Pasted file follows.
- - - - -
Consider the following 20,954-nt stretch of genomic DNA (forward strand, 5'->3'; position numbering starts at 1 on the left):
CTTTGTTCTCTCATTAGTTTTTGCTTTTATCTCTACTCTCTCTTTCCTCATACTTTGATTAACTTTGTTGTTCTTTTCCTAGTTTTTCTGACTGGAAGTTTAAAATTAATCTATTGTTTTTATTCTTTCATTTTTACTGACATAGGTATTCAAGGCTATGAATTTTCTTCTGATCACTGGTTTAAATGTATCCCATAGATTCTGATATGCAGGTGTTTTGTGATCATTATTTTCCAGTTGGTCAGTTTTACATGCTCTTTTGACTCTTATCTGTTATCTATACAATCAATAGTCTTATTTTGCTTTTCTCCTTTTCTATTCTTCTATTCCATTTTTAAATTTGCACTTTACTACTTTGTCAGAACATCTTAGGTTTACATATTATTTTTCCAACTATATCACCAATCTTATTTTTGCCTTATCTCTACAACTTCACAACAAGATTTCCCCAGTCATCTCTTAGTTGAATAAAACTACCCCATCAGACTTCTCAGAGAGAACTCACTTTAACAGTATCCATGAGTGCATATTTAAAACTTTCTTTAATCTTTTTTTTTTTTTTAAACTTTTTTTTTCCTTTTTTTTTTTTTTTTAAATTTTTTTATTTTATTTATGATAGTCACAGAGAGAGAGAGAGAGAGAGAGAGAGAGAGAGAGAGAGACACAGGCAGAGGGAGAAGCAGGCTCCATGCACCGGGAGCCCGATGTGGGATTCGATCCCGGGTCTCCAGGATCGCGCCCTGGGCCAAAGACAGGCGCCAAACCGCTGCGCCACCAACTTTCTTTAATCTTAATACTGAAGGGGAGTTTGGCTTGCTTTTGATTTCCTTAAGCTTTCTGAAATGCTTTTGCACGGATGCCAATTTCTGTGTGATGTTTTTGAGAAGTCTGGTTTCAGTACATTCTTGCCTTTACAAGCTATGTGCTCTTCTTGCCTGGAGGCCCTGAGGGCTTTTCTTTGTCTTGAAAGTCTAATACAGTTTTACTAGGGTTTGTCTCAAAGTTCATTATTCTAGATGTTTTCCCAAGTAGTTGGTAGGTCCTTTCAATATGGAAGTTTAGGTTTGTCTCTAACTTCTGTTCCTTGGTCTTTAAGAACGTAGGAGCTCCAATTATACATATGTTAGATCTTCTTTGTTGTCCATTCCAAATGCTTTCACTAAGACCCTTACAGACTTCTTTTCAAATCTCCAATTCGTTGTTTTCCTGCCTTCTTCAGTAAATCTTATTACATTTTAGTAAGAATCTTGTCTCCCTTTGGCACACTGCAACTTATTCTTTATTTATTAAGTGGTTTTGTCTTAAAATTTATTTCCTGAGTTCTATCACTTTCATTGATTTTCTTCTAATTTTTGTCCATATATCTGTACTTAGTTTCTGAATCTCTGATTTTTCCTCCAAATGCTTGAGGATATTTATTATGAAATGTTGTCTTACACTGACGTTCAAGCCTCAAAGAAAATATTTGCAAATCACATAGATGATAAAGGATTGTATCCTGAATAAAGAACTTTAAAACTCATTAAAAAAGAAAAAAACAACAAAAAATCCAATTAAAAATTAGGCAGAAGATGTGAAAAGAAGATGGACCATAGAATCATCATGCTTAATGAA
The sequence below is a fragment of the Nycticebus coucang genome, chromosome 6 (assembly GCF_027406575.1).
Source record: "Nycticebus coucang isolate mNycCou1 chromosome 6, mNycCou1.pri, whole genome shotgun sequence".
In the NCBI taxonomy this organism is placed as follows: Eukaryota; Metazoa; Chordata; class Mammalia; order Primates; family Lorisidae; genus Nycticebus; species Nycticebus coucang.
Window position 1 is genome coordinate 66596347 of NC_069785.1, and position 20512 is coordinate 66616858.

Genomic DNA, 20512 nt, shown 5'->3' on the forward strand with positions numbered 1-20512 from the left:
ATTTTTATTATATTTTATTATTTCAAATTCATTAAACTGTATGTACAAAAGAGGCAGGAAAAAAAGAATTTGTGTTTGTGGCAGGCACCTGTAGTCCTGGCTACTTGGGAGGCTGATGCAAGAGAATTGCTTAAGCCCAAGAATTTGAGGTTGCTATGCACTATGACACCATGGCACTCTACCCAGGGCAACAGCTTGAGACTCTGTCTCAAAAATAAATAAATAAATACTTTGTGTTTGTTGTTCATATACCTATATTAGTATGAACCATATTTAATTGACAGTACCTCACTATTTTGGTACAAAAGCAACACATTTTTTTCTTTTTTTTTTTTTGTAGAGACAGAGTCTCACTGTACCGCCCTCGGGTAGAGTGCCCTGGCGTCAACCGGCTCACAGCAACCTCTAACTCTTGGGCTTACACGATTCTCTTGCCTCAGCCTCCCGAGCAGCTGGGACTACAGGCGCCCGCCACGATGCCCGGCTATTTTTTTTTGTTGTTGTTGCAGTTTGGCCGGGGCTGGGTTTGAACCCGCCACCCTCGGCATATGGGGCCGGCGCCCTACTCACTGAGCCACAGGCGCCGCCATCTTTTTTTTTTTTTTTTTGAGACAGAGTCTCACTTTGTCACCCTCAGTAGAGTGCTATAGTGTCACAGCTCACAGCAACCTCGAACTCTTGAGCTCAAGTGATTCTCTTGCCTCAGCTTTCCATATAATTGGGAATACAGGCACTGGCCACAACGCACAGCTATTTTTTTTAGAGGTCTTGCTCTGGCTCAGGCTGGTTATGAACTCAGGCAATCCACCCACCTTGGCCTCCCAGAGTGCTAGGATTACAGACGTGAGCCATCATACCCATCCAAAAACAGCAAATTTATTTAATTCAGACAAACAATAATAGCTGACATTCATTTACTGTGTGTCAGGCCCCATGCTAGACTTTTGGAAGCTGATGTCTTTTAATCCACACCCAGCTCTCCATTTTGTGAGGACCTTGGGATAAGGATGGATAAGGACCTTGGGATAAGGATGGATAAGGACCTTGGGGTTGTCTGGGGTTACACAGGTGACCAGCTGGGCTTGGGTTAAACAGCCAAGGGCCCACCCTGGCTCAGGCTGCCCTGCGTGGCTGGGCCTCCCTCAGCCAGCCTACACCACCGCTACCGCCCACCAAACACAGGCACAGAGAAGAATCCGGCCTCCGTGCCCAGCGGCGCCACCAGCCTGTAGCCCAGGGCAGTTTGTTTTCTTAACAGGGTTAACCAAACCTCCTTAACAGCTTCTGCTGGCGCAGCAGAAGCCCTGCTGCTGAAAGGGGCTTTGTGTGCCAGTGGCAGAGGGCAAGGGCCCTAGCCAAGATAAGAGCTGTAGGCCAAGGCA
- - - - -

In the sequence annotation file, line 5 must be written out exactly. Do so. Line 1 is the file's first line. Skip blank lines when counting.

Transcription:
In the NCBI taxonomy this organism is placed as follows: Eukaryota; Metazoa; Chordata; class Mammalia; order Primates; family Lorisidae; genus Nycticebus; species Nycticebus coucang.